That desert you mention I have never seen it mentioned nor depicted in any material. The Thar desert did exist (though could not exclude some people living at its margins in Rajastan) but it does not divide India in two but rather India from Pakistan (and quite imperfectly so). It's possible that we can argue in India for two populations: one from Gujarat and Maharastra to Bengal via the Narmada-Son route, with extensions to the Ganges, Indus and even West Eurasia and another in the Southern areas (Krishna river route and such). But these two groups were NOT radically distinct at any time (as far as I know) and were always connected at least by the Western coast. In the Center and East however, a jungle zone centered in what are now the tribal areas of Orissa, etc. may have acted as buffer (much like the Congo jungle may have performed in Africa) but not any absolute barrier anyhow. But no desert that I know of. As for the artwork I have it in my to do folder already. Sure it is interesting but I'm having a rather stressful day till now.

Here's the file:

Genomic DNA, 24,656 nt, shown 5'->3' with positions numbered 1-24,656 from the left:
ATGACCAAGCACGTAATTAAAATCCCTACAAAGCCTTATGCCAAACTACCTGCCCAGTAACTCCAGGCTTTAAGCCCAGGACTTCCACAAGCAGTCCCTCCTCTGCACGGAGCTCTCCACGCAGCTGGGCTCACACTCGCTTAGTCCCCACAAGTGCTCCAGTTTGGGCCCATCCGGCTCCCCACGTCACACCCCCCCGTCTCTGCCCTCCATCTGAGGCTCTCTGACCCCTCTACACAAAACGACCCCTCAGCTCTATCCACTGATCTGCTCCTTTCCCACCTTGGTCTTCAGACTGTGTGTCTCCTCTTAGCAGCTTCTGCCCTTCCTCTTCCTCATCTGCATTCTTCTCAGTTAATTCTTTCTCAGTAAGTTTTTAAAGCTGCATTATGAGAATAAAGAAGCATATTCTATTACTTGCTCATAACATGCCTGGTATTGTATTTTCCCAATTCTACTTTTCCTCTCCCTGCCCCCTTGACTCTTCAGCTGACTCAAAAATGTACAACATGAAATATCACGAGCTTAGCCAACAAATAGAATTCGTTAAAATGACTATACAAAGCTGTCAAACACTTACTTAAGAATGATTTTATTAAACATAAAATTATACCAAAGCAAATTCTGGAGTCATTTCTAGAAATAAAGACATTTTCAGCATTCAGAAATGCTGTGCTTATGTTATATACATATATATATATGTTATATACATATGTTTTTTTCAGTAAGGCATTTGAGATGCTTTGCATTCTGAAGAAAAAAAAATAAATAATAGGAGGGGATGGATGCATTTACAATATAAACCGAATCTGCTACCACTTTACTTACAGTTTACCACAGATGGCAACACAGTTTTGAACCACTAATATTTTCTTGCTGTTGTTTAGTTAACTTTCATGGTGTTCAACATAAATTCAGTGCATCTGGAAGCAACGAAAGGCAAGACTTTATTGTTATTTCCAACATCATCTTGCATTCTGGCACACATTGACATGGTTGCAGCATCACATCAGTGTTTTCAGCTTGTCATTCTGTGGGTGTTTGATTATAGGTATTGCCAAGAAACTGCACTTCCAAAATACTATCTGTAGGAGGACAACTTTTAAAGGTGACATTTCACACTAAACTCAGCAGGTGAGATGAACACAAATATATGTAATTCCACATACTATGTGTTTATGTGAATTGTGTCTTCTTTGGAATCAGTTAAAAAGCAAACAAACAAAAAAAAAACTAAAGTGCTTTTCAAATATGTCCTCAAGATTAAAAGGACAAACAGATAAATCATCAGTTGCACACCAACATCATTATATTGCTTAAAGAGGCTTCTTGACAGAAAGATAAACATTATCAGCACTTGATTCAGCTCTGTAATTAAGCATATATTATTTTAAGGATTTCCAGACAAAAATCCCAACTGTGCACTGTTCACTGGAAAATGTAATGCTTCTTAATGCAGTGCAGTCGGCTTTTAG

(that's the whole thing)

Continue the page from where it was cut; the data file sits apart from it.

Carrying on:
6. terryt

    November 11, 2011 at 2:07 am